Brew Review: Three Summer Beers

By / Photography By Myrica von Haselberg | June 06, 2018
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Capital Brewing -- Special Pilsner

 

Capital Brewing’s Special Pilsner exemplifies the supreme drinkability that lead Pilsners to become so widely enjoyed across the globe. A pure, pale gold, Capital’s Special Pilsner’s  light, bready aroma, in which mingle tangerine peel and semi-dried herbs, forecasts a gentle pleasantly malty beer that is, like bread, both utterly elemental and yet never boring.

As you drink, clean flavors of chewed malt match perfectly with a slight with a palate-cleaning acidity, after which sweet malt lingers a moment before a soft bitterness rounds out the swallow. In the ever-so-slightly sweet front half of the finish, you’ll catch hints of chestnut, and sweet squash, custard, lemon, and poppyseed.

While Special Pilsner retains much of the character or Europe lagers, it has a juicy, citrus-like quality that plays well with the classic malt profile. One of Capital’s brewers, Ashley Kinart, sums up this Pilsner perfectly: “I really enjoy the old-world malt backbone with a crisp noble hop finish,” noting that “while our Pilsner has almost as many pounds of hops per barrel as our IPA, they do not contribute a heavy bitterness, but a refreshing herbal nose and flavor of Czech Saaz hops.” Bottom line: this beer is, very, very drinkable, will never tire your palate, and is notable for how well it balances delicate old-world flavors.

Funk Factory Geuzeria -- Meerts

 

Funk Factory Geuzeria’s Levi Funk employs a traditional Belgian method in brewing Meerts, which takes the name of a light, very low ABV beer, produced by brewers of Lambic. Like his forerunners, Funk gathers the second runnings (essentially remains from mashing a batch of grain for another, stronger beer ) and ferments them in oak tanks called Foeders with wild yeast.

A delicious rendition of a traditional style and methodology, Meerts is light and refreshing, tart but not sour, and very sessionable. It pours a crystal clear, dandelion gold. In keeping with the traditional Belgian style, there’s little head on the beer; that, combined with low carbonation makes Meerts east to drink -- especially on hot summer evenings.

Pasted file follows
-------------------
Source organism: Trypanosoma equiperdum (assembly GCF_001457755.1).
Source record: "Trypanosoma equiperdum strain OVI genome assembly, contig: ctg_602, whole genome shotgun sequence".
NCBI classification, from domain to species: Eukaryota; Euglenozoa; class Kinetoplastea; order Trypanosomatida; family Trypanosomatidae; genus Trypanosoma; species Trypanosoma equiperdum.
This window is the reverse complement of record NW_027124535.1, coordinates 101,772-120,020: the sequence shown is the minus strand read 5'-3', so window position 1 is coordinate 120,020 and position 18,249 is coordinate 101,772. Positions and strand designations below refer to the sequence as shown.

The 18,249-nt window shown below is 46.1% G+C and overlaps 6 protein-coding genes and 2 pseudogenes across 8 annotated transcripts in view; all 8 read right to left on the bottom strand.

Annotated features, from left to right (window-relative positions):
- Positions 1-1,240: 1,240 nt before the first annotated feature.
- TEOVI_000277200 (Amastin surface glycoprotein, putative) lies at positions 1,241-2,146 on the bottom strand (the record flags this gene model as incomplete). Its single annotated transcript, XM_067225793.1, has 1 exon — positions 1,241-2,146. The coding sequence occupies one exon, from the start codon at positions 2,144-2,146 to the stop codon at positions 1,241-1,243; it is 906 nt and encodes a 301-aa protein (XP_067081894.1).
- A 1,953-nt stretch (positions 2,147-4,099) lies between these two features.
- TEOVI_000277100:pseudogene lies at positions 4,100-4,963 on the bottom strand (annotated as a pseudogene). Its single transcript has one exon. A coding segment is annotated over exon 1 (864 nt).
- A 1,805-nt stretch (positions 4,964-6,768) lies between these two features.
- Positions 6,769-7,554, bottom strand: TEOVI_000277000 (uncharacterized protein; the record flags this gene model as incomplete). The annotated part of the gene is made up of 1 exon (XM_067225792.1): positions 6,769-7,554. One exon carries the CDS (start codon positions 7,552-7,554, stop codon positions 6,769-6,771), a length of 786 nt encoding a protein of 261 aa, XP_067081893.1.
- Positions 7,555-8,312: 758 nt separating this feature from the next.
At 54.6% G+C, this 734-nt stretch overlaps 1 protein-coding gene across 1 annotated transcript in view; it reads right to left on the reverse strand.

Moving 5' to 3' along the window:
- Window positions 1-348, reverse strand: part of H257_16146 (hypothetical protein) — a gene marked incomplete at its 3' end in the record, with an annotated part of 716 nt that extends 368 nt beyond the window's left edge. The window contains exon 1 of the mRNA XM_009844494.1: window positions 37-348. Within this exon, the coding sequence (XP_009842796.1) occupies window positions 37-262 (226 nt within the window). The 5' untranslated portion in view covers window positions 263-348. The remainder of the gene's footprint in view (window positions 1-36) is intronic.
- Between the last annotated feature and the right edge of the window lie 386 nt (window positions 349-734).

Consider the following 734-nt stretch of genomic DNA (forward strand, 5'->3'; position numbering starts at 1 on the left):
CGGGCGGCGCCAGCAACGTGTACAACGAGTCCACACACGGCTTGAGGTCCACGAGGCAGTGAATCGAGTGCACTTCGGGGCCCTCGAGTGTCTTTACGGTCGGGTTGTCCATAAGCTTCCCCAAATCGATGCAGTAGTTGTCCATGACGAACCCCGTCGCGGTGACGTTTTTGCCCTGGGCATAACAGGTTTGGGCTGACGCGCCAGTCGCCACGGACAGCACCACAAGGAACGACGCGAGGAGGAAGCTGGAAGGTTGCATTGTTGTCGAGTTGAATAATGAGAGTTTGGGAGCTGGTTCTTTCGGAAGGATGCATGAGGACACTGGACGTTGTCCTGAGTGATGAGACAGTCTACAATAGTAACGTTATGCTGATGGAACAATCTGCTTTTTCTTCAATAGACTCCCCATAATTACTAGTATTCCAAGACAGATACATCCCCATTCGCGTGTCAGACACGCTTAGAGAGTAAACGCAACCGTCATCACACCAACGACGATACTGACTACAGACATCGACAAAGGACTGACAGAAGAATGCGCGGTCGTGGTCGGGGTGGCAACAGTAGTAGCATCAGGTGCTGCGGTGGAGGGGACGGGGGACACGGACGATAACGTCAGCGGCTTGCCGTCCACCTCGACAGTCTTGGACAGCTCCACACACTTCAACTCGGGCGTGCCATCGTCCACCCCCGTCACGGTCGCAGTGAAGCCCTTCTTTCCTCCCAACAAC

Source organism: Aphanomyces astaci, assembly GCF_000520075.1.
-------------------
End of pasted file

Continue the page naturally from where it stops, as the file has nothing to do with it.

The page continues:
On the nose you’ll catch notes of sweet, dried grass, citrus peels, and a hint of herbality akin to smelling moss. Funk’s Meerts’ balances flavors of musty lemons left too long on the kitchen counter with a gently funk, mellow background sweetness, and a vanilla oakiness under which lay background notes of a slight terrarium-like, mustiness.

Opening with flavors of lemon sheet cake, and a dash of banana cream, before plunging into fresh-cut marigolds, lemon juice mixed with seltzer, and the core of an unripe pineapple, under which is an ever-present barnyards memory of hay bales, damp straw, dusty saddles and an old farmers boots after he walks through a misty field on an autumn morning strong.

Gin-Barrel-Aged O-Gii -- Milwaukee Brewing Company

 

One of the best-kept secrets of Milwaukee’s burgeoning beer scene, Milwaukee Brewing Company’s Barrel Program continually produces award winning beers that somehow seem to escape the notice of locals.

Their Gin-Barrel-Aged Oh-Gii, essentially an Imperial Wit aged in Gin barrels is a hybrid beast: a beer complex to savor and mull over, yet with a light, floral flavor profile that’s not designed around hops.

As golden as July twilight, a big white head floats over Gin-Barrel-Aged Oh-Gii from start to finish. Catch floral aromas of gin, orange blossoms, and rose petal fusel alcohols overlay notes of vanilla cake before sipping. The beer itself opens with roasted marshmallows, bananas, and peach, then transitions quickly into flavors of crushed juniper berries and a melange rosemary and lavender. Aspirate the beer to accentuate it’s cocktail-like qualities and find it’s akin to a gin screwdriver. Notable in that it steers into this spirit-like quality, instead of hiding it as most beer does, Gin-Barrel-Aged Oh-Gii is a testament to the skill and creativity of Milwaukee Brewing Company’s brewers.

 

Article from Edible Milwaukee at http://ediblemilwaukee.ediblecommunities.com/drink/brew-review-three-summer-beers
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